View of Fernbridge along 211
|Elevation||39 ft (12 m)|
Town of Fernbridge
The unincorporated area named Fernbridge lies between the Eel River and Highway 101 bisected by unused Northwestern Pacific Railroad tracks. The Humboldt Creamery, a roadhouse, the old railway depot, several warehouses, a fuel depot and several houses line Fernbridge Drive (Old U.S. 101) which now serves as an access road between exits 691 and 692.
Fernbridge is a stop on the Humboldt Transit Authority fixed route transit bus systems, served by the Redwood Transit System connecting north and south Humboldt along 101. Fernbridge ZIP Code is 95540 and the community is inside area code 707.
The area was first named Singley Station in 1885 after George Singley who ran a ferry across the Eel River from 1876 to 1880. As soon as the station was built, a stage ran on a regular schedule to connect to the train. By 1891, the ferry was pulled by a steam winch and a seasonal pontoon bridge was added in the summer.
The town name was changed to Fernbridge from Singley's Station about two years after the Fernbridge was built across the Eel in 1910-1911. The first post office at Fernbridge opened in 1924.
In 1934, when California numbered and marked California State Route 1, the route began in Las Cruces, California and ended at Fernbridge, although by 1984, admitting the route was not feasible south of Ferndale, this section of Route 1 was renumbered to State Highway 211.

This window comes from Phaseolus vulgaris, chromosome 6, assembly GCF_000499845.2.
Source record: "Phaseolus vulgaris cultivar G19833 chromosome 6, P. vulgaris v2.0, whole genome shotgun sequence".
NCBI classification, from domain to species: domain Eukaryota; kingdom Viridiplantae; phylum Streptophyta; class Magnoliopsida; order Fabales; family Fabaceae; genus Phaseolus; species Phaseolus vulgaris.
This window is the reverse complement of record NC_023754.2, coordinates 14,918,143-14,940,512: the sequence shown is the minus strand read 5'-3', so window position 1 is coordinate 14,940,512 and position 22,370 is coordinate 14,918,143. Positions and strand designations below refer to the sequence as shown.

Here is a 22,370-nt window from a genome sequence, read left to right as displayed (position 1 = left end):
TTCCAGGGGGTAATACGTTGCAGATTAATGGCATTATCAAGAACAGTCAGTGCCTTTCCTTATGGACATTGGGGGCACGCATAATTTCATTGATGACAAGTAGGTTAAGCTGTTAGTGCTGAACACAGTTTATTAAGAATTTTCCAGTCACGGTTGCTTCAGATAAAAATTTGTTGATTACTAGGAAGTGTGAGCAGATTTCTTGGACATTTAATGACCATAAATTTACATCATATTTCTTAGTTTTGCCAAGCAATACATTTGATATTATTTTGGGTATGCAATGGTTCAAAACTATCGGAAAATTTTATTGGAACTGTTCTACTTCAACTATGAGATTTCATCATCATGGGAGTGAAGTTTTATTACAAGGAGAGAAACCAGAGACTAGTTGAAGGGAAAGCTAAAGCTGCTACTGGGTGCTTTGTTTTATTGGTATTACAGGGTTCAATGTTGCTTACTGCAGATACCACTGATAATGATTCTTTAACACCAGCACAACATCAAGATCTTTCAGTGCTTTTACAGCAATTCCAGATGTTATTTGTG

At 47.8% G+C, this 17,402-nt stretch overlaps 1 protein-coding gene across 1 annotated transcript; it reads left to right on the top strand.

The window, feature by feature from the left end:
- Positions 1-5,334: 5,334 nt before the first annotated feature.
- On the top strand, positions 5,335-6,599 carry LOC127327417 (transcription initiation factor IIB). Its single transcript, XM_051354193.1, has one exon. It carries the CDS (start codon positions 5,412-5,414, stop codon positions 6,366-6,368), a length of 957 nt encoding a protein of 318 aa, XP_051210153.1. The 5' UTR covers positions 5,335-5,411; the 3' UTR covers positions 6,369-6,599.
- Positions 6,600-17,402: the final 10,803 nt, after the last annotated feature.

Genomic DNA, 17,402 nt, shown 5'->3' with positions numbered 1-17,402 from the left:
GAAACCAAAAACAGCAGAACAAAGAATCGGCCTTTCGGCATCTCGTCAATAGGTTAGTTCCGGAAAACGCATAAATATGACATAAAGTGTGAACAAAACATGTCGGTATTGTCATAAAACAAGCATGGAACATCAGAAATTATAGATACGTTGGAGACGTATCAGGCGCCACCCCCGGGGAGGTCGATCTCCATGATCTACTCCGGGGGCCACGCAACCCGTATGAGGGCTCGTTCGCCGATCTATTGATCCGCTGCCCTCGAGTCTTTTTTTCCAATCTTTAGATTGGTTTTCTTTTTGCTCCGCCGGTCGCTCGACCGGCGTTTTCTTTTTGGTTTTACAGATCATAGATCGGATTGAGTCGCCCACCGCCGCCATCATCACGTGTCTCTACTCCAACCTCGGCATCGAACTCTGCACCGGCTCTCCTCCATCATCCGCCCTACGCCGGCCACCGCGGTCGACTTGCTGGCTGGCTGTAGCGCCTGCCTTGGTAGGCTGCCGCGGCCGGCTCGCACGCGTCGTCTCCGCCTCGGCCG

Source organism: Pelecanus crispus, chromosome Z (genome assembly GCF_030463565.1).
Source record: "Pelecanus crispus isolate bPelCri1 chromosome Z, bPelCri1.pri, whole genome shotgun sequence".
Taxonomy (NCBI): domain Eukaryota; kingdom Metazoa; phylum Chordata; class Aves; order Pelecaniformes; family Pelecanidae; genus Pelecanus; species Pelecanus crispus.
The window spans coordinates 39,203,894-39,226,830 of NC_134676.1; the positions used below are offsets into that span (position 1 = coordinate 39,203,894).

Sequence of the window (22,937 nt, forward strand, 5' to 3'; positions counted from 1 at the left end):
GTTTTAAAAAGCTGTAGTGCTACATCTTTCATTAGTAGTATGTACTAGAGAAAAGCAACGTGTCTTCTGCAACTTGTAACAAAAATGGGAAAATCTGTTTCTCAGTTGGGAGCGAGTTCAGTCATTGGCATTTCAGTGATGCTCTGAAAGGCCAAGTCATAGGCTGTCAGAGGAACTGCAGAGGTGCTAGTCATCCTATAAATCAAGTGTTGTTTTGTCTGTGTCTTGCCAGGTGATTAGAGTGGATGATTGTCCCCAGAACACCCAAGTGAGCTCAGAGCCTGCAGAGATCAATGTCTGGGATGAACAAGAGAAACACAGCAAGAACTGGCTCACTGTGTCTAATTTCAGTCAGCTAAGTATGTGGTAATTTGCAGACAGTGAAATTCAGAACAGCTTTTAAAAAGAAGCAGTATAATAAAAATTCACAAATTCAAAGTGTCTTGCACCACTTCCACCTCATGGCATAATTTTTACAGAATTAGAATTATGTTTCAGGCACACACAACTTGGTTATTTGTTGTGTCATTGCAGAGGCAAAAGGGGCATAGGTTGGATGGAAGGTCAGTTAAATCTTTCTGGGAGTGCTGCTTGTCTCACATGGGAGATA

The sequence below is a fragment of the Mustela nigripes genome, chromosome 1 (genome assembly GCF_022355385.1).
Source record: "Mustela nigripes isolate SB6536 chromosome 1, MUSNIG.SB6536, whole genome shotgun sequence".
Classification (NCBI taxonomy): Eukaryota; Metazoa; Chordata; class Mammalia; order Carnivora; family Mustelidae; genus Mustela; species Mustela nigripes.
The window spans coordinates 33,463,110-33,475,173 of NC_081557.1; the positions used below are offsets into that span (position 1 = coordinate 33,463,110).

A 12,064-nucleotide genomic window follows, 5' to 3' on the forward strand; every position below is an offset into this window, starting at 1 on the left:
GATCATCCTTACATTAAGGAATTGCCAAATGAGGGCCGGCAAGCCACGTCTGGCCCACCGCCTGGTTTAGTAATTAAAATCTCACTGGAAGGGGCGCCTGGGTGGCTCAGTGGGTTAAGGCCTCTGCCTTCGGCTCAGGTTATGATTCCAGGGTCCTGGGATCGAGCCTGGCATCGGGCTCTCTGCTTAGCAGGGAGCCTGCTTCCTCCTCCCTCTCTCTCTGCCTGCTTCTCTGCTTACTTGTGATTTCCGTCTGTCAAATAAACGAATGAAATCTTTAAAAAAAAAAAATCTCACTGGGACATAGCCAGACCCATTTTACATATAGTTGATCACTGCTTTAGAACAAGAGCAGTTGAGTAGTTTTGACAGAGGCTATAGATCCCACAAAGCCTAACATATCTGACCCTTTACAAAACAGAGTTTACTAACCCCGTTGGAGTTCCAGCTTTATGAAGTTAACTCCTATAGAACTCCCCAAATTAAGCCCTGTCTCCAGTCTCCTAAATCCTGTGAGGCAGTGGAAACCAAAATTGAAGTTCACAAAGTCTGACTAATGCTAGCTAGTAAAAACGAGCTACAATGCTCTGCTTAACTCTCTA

|Wikimedia Commons has media related to Fernbridge, California.|
- U.S. Geological Survey Geographic Names Information System: Fernbridge, California
- Durham, David L. (1998). California's Geographic Names: A Gazetteer of Historic and Modern Names of the State. Clovis, Calif.: Word Dancer Press. p. 59. ISBN 1-884995-14-4.
- "California 211". Retrieved 2 June 2011.
- "Fernbridge Web Cam on Eel River". United States Geological Survey (USGS). Retrieved 2 June 2011.
- USGS & DWR. "Current Sensor Data for Fernbridge (Eel River - CDEC Station FER)". California Data Exchange Center (CDEC).
- The Ferndale Museum; Bess Carol, Beryl Newman and Ann Roberts, editors (2004). Images of America: Ferndale. Charleston, South Carolina: Arcadia Publishing. p. 128. 0-7385-2890-0.
- California Highways and Public Works (August 1934). "State Routes will be Numbered and Marked with Distinctive Bear Signs". GBCnet. Retrieved 3 June 2011.
- California State Assembly (1984). "An act...relating to state highways". 1983–1984 Session of the Legislature. Statutes of California. State of California. Ch. 409 p. 1769, 1774.